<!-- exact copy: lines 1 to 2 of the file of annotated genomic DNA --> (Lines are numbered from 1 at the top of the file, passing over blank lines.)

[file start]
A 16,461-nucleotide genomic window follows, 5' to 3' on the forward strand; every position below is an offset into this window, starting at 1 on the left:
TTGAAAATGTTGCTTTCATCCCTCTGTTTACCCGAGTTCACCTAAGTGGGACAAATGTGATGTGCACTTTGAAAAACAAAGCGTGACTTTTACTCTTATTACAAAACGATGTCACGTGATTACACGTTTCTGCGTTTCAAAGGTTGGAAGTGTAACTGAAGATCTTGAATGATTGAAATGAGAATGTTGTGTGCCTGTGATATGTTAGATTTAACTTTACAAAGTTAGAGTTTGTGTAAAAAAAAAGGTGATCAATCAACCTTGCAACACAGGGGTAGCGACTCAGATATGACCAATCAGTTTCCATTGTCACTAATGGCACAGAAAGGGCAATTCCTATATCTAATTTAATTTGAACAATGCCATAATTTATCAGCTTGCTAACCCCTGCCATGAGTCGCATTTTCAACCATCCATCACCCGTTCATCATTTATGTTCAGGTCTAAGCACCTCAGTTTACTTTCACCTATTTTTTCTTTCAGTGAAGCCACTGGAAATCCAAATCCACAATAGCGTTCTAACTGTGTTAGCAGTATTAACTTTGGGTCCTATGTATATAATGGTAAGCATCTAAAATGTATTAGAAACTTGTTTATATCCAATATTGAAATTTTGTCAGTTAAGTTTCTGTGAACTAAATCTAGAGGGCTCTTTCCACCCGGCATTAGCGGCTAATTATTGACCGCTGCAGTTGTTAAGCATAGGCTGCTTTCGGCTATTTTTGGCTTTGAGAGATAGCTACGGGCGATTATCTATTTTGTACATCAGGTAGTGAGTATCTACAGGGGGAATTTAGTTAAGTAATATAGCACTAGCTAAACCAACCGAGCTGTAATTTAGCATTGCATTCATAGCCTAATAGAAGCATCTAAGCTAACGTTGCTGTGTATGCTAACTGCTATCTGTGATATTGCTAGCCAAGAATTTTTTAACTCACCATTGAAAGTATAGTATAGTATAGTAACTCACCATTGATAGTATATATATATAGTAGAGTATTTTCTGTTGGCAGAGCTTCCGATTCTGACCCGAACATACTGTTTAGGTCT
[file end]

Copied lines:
A 16,461-nucleotide genomic window follows, 5' to 3' on the forward strand; every position below is an offset into this window, starting at 1 on the left:
TTGAAAATGTTGCTTTCATCCCTCTGTTTACCCGAGTTCACCTAAGTGGGACAAATGTGATGTGCACTTTGAAAAACAAAGCGTGACTTTTACTCTTATTACAAAACGATGTCACGTGATTACACGTTTCTGCGTTTCAAAGGTTGGAAGTGTAACTGAAGATCTTGAATGATTGAAATGAGAATGTTGTGTGCCTGTGATATGTTAGATTTAACTTTACAAAGTTAGAGTTTGTGTAAAAAAAAAGGTGATCAATCAACCTTGCAACACAGGGGTAGCGACTCAGATATGACCAATCAGTTTCCATTGTCACTAATGGCACAGAAAGGGCAATTCCTATATCTAATTTAATTTGAACAATGCCATAATTTATCAGCTTGCTAACCCCTGCCATGAGTCGCATTTTCAACCATCCATCACCCGTTCATCATTTATGTTCAGGTCTAAGCACCTCAGTTTACTTTCACCTATTTTTTCTTTCAGTGAAGCCACTGGAAATCCAAATCCACAATAGCGTTCTAACTGTGTTAGCAGTATTAACTTTGGGTCCTATGTATATAATGGTAAGCATCTAAAATGTATTAGAAACTTGTTTATATCCAATATTGAAATTTTGTCAGTTAAGTTTCTGTGAACTAAATCTAGAGGGCTCTTTCCACCCGGCATTAGCGGCTAATTATTGACCGCTGCAGTTGTTAAGCATAGGCTGCTTTCGGCTATTTTTGGCTTTGAGAGATAGCTACGGGCGATTATCTATTTTGTACATCAGGTAGTGAGTATCTACAGGGGGAATTTAGTTAAGTAATATAGCACTAGCTAAACCAACCGAGCTGTAATTTAGCATTGCATTCATAGCCTAATAGAAGCATCTAAGCTAACGTTGCTGTGTATGCTAACTGCTATCTGTGATATTGCTAGCCAAGAATTTTTTAACTCACCATTGAAAGTATAGTATAGTATAGTAACTCACCATTGATAGTATATATATATAGTAGAGTATTTTCTGTTGGCAGAGCTTCCGATTCTGACCCGAACATACTGTTTAGGTCT